When buying life insurance there are two points that customers focus on: best coverage and affordability. Unfortunately, many people have misconceptions about the affordability part. A study done by the Insurance Barometer in 2015 found that “80 percent of consumers misjudge the price for term life insurance, with Millennials overestimating the cost by 213%, and Gen Xers overestimating the cost by 119%.”
But not all life insurance plans are the same. In fact, with a little research, you’ll find there are multiple types of plans available. One common product is term life insurance, which is often a very affordable option. Here’s why:
It’s for a Set Period
With term life insurance, you are only purchasing coverage for a specified period of time, typically 10, 20 or 30 years. Once it reaches the end of the term, you must either renew it or let it expire.
When you purchase life insurance, your health, lifestyle, and age play a factor in the price of your premiums. Often, a medical exam is involved to determine your level of risk. An older person with poor health is riskier to insure, which would result in higher monthly premiums than a younger, healthier person.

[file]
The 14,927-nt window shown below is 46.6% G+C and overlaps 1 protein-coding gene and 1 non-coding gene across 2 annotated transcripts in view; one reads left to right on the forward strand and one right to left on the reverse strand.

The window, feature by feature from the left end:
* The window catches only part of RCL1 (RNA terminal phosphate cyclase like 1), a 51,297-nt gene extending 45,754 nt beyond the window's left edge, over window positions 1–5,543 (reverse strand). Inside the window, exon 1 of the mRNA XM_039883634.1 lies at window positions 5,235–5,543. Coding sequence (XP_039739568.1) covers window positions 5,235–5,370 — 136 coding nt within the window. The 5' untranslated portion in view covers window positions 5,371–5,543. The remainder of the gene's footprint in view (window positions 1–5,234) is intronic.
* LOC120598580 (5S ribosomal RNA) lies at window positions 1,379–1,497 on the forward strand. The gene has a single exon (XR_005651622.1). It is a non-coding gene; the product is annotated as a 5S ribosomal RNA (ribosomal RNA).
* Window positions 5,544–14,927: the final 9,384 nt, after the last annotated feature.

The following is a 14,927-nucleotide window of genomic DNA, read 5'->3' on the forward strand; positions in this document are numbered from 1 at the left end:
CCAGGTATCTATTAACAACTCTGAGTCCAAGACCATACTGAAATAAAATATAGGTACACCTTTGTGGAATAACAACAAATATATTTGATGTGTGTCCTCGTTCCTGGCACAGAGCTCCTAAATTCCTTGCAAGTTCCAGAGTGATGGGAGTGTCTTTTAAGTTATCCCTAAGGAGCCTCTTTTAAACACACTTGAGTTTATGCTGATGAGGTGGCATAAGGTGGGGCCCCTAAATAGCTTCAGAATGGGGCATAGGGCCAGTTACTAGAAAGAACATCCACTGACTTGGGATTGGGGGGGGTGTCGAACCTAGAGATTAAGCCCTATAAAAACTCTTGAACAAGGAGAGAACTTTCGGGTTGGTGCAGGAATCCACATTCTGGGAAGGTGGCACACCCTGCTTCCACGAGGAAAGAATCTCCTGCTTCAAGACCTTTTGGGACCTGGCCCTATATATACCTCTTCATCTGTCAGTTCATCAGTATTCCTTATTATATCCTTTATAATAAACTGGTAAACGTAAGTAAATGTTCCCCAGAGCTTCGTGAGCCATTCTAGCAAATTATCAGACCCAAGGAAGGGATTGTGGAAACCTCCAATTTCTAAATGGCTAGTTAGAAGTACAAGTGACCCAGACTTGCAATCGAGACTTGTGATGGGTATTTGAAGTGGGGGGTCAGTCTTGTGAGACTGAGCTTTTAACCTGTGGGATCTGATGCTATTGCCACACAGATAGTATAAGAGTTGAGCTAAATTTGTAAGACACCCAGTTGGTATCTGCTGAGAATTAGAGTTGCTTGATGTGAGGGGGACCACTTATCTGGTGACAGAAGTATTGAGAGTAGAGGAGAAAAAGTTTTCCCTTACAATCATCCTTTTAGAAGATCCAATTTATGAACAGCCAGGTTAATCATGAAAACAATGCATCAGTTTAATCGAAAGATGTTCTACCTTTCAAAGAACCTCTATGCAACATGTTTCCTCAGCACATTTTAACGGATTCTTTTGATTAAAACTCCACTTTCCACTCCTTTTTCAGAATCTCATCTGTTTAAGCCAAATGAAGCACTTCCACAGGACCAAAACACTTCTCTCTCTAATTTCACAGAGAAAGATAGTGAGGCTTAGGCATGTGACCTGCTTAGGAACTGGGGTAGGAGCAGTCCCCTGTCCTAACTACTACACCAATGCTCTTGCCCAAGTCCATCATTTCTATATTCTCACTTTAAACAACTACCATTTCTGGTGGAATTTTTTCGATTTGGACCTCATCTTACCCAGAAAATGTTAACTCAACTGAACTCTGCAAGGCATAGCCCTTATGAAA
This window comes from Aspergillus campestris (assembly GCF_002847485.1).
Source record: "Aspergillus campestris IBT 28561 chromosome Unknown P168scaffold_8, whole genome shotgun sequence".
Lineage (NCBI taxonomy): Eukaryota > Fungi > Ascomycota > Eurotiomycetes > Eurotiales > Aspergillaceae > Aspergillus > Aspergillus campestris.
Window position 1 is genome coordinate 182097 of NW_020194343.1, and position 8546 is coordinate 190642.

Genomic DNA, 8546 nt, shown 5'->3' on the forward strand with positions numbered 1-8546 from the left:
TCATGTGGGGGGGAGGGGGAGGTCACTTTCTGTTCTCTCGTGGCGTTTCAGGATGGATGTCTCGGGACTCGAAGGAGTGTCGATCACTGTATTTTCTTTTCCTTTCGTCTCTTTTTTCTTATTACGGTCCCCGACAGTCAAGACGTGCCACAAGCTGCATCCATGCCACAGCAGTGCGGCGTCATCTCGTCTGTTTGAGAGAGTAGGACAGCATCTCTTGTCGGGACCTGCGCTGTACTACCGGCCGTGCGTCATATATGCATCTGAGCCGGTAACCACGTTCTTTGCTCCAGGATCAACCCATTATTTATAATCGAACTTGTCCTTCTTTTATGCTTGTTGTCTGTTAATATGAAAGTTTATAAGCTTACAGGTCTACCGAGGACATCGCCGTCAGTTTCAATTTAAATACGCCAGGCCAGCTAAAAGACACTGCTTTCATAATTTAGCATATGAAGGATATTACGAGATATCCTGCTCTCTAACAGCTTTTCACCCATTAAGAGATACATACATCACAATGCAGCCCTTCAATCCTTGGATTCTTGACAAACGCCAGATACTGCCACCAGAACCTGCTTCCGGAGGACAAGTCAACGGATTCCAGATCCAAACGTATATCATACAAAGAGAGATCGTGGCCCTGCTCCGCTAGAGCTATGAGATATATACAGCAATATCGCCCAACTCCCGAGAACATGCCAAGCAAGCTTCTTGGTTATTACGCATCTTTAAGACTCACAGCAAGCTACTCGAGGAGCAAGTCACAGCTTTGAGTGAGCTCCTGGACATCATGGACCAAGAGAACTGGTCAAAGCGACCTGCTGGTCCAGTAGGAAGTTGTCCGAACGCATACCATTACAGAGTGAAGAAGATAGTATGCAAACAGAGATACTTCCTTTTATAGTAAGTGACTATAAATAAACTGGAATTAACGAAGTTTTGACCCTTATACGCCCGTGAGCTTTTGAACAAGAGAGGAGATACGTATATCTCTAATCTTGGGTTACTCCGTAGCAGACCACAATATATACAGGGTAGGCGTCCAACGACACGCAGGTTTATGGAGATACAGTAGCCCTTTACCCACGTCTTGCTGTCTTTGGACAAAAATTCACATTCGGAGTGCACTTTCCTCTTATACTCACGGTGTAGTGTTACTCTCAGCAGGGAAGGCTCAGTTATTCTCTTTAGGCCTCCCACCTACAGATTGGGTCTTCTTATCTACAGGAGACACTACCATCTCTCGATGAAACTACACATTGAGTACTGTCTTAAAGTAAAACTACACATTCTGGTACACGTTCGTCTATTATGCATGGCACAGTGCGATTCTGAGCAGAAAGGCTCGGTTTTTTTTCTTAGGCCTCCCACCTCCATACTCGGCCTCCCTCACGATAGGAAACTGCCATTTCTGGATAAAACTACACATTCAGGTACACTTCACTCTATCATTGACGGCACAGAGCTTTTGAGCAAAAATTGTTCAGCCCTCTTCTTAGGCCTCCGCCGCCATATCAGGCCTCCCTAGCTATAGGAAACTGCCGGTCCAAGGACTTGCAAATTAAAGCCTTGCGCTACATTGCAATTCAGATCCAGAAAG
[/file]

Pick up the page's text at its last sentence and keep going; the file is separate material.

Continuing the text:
Let’s say you bought a term policy at 20 years old. Your premiums would be relatively cheap because you are young, and therefore the risk for the insurer to pay out your policy (i.e. you passing away unexpectedly) to your beneficiary is quite low. This is why it can be a good idea to purchase life insurance even at a younger age.
No Cash Value
Unlike permanent life insurance, term life policies do not have cash value component. Permanent life insurance, on the other hand, does have has a cash value component. Part of your premiums go toward this cash value. Since this is also lifetime coverage, your premiums will be more expensive compared to term at the beginning of the policy.
Renewing Term Insurance
Once your term policy expires and you decide to renew or purchase a new one, your premiums will change based on your age and lifestyle at the time of the renewal. To minimize the change in cost, you can buy your first policy for a long period of time. Also, explore convertible term insurance, which allows you to move to a permanent policy.
Talk to a trusted insurer before you purchase a policy, and they will provide the information you need to make the right decision for you and your family. Ask about the different policies available, and the possibility of changing your plan if needed. Be prepared to openly discuss your budget, and an insurance professional will help you determine the right policy for you.